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De-influence your finances

Ask yourself these questions before applying money advice

Did you know that the general financial advice you get online or from your favorite financial “guru” can be wrong for you just as often as it is right? Read that again. There is a 50-50 chance that the guidance you get online or from listening to a financial personality or a random person on the street could be detrimental rather than helpful. I personally don’t like those odds.

You can find a plethora of tips or opinions about getting out of debt, retirement planning or investing, but are they right for you in your unique situation? Here are some questions you should ask yourself before applying any financial advice you receive, no matter the source.

What are the advisor’s qualifications? How much experience does this person have? What is his or her area of expertise? Instead of consulting a professional, are you taking advice from a friend, coworker or relative about how to save, invest, handle money or get out of debt? Are these advisors in a good place financially themselves?

Does the advice work in my specific situation? Getting out of debt is generally great advice, but making that your primary focus may not be appropriate for you. Do you have an emergency fund? What kind of financial situation would you be in if you lost your job with no cash on hand? I often hear people advocate maxing out your 401k. It sounds good, but is that the right decision for you? Selecting an alternative option for contributions above what your employer matches may be the wiser option. How do you decide?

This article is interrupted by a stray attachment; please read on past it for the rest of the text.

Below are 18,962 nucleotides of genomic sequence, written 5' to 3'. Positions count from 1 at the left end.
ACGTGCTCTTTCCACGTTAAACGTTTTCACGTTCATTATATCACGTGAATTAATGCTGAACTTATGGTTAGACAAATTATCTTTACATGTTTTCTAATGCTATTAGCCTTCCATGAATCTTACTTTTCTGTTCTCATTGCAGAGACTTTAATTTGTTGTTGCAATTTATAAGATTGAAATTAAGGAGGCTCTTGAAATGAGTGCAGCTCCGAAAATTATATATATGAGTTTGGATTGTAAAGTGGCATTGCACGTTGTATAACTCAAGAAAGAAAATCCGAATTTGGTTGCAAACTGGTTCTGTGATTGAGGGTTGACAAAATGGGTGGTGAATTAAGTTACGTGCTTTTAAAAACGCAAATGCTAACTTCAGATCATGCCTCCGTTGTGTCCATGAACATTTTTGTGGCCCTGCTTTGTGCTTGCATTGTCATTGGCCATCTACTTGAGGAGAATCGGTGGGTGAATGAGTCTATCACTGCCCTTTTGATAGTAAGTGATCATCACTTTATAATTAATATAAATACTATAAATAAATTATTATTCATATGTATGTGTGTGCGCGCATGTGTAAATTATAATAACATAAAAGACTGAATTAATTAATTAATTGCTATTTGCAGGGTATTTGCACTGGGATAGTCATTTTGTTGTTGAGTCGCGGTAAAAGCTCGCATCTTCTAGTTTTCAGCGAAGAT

Do you believe taxes are going up or down? Your belief about taxes will help form the basis of your financial planning and investment strategy. Do you know how the tax rate impacts your current 401k and your future retirement income? Should you consider a ROTH option within your 401k?

What are the affiliations or biases of the person advising you? What is that person’s track record? Can he or she offer you a full range of options, or is there bias toward a particular strategy based on sponsorships or affiliations? Beware of taking advice from social media influencers who often are paid for catchy videos advertising a product or service they don’t even use.

Investigate any online personalities you follow for financial advice, as you may find that they are not a licensed financial advisor at all. Many times,
the information they provide is only their opinion. What is the basis for their opinion? What is the basis you use to determine which “opinion” is the best for you?

Does the person advising you have values or recommend strategies that align with yours? Are there certain businesses or strategies in which you want to avoid investing your money? What is your advisor’s position on those investments? Can you ask your advisor specific questions? How does he or she respond to your querries? Is your advisor willing to listen to your specific needs and desires, or does that person apply a one-size-fits-all strategy to everyone?

What will this cost me? The cost is always more than the money you invest and the fees charged. Are the recommended investments something that will cause you to lose sleep, increase your stress levels or cause a conflict with your spouse?

Do you know, like and trust the person advising you? Developing a financial strategy can be a stressful and intimidating process. Meeting your potential advisor will help you determine if are interested in working with and trusting that person. Ask around; has anyone you know worked with him or her before?

I encourage you to use caution before implementing any financial plan. Do your homework. Ask lots of questions. A good advisor will not shy away from answering your questions, but rather will welcome them.

A solid financial plan includes a long- term strategy with built-in flexibility. After all, things happen, and life changes.

Written by Kathy Rogers

Kathy Rogers is the vice president of Marston Rogers Group, a life planner and financial consultant. Reach her at (228) 206-5902 or

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